In 2011, I wrote a piece called Standard’s Dead, and Other Things People Like to Say. Jace, the Mind Sculptor was tearing up Standard and a ban felt imminent. In that piece, I poke at the idea that our perceptions of a format’s health aren’t signifiers of anything—they’re just our perceptions. In an effort to quantify the collective distaste for Standard at that time, I called up a bunch of local game stores, pretending to be another site's columnist (I still love Fletch to this day), and got attendance numbers for the PTQs from the previous summer and the current one to see if attendance lagged in the wake of Caw Blade’s dominance.
And lag they did! Every single location’s PTQ attendance dipped. Perception took on a new weight. It was then that it hit me: it doesn’t matter how many important decisions or how skill-testing a mirror match is. How people view the format’s health matters. I discovered something fashion insiders have known since time immemorial: if it doesn’t look good, then who cares?
There’s going to be another banned and restricted announcement on Monday; we’re staring down a similar precipice. Put clearly: Standard’s been in various states of “screwed up” since the release of Kaladesh. The list of cards banned since the set was released runs only five cards deep, but a format like Standard is where cards typically don’t get banned. Five cards axed in the span of one year was last seen in the throes of Affinity’s run. Even during Caw Blade, only two cards were banned.
Twitch chat was packed with reactions to the topic of Standard during Grand Prix Santa Clara coverage last weekend. Every time the idea of Standard was breached, chat voiced displeasure of the format loudly, unanimously, and in no uncertain terms. Standard gameplay could be seen in the early rounds of day one and then it remained conspicuously absent until coverage was forced to show it in the finals, where prolific Magic Online ringer Logan Nettles (username Jaberwocki) lost a close match in the Temur Energy mirror. The fact that Nettles’ opponent was technically playing Four-Color Energy will be a more important distinction in six months than it is today since the basic game plan of the two decks are mostly identical. For all intents and purposes any Attune with Aether deck will draw the same amount of ire from the peanut gallery.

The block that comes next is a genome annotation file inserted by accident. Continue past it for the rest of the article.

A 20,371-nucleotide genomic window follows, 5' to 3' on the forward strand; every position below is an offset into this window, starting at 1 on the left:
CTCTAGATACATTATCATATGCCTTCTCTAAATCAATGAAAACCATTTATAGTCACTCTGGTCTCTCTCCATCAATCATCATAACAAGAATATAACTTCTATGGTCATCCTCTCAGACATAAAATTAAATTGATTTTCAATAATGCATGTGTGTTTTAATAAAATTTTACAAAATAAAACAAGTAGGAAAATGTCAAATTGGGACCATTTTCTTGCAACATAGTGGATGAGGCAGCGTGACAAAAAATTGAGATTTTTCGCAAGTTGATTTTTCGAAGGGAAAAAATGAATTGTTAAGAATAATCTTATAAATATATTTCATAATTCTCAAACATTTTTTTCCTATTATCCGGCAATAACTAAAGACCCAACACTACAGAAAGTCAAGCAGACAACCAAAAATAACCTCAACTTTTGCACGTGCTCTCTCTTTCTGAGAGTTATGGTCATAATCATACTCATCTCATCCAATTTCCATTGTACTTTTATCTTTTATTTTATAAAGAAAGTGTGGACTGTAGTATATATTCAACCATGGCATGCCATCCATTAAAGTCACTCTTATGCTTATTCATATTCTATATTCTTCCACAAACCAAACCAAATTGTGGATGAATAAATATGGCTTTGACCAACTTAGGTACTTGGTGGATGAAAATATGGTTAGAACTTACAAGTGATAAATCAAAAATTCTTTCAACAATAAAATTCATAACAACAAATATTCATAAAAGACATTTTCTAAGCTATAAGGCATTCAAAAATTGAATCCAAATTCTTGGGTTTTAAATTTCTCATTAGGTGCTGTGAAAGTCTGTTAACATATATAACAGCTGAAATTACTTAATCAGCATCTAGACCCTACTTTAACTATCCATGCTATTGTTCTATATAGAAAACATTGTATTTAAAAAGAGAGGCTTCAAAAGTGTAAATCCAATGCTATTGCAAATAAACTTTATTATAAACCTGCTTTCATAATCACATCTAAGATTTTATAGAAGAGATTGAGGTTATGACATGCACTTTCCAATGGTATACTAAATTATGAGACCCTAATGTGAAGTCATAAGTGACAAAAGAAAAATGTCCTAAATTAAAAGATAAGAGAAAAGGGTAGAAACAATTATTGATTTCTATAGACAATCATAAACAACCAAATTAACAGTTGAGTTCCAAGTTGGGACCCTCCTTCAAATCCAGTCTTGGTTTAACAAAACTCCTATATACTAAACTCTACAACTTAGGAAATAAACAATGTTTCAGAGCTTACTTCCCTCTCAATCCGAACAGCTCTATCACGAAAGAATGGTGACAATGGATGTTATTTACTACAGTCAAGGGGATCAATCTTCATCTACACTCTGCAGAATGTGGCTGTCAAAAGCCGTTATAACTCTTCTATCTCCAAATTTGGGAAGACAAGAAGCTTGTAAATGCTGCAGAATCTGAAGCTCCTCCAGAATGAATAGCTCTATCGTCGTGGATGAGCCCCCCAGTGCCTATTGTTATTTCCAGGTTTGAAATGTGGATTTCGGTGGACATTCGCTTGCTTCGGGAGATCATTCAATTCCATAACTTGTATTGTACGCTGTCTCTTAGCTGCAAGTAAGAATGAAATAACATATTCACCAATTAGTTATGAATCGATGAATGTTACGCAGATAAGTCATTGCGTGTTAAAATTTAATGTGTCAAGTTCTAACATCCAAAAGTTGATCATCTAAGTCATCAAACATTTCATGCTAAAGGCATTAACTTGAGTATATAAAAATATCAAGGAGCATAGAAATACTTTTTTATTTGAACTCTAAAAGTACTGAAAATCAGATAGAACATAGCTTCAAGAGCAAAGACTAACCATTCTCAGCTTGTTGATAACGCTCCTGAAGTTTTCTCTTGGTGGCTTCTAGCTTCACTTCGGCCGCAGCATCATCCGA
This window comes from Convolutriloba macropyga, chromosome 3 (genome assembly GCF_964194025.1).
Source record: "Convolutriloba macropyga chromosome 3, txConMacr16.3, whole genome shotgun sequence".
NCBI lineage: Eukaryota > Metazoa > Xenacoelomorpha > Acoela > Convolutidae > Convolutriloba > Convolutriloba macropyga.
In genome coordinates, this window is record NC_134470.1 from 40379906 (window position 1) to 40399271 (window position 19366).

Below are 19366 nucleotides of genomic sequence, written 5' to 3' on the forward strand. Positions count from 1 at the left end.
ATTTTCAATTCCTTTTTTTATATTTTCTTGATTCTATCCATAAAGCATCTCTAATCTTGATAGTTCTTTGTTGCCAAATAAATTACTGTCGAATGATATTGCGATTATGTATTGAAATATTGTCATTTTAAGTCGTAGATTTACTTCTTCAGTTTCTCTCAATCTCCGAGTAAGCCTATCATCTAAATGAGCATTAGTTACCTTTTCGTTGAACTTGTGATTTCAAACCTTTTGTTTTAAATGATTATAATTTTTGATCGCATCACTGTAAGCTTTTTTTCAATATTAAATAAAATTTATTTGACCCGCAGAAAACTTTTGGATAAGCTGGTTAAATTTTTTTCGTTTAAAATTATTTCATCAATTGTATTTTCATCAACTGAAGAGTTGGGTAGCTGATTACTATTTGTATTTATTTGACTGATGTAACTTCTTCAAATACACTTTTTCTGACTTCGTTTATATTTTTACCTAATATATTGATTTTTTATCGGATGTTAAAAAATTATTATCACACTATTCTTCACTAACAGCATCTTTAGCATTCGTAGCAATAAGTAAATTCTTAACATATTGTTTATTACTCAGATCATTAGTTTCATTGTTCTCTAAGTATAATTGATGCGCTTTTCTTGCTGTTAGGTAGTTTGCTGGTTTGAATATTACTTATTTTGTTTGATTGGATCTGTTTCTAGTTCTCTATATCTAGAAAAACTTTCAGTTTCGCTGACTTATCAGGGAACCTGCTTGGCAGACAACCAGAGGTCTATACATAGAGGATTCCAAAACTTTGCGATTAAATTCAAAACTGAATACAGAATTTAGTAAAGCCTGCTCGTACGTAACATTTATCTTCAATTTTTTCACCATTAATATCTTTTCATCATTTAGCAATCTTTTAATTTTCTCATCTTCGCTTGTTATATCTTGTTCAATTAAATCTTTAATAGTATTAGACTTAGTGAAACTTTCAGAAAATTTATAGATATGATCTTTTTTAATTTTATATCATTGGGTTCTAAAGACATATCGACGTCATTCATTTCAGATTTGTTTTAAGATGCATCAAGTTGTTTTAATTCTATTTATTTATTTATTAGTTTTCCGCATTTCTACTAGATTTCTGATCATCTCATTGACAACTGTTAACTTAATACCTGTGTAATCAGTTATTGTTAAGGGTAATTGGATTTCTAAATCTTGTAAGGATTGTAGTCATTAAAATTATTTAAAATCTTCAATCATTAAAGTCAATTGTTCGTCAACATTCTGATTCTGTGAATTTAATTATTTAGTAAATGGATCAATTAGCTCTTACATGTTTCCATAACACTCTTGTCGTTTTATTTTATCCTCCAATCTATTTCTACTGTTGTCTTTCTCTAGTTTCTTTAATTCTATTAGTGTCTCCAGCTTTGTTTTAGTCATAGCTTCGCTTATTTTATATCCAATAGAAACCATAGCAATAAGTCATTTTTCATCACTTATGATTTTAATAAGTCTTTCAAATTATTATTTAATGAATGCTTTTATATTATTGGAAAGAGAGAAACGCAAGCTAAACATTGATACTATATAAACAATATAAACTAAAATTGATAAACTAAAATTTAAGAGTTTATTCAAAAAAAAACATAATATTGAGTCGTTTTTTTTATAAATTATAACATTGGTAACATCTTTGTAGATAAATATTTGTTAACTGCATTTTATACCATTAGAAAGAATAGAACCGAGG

The core of the big three Energy decks—Temur Energy, Four-Color Energy, and Sultai Energy—lies in Attune with Aether and Rogue Refiner. Longtusk Cub used to be in all three decks as well, but as the latter two archetypes became more streamlined to win mirror matches, deck builders eschewed them altogether. This speaks to how the games formed by the cards in these decks play out—it’s largely about maintaining your tempo advantage if you’re on the play, or just trying to keep up with your opponent if you’re on the draw. As more talented mages than I have observed, the threats in the deck all render themselves impervious to removal in different ways.
Standard’s not the only dysfunctional format. Every format has its issues. Vintage has a Mishra's Workshop problem. Legacy is dominated by the core of Deathrite Shaman, Brainstorm, Ponder, and Force of Will. Some professional players are openly despondent about the upcoming Modern Pro Tour.
In players’ eyes, the problem with Standard is that the format is more or less “solved.” If this sounds unfair—like Standard’s being held to a higher level of scrutiny than the other formats—then you’d do well to remind yourself that not only is Standard Magic’s marquee format, but the one where R&D has the most control over crafting the in-game experience. And in the last year, any triumphs Standard may have experienced from a gameplay design perspective were undone by a steady stream of bans. I don’t think it’s a stretch to classify bans—which undermine consumer confidence and exist only as a last resort—as a failure.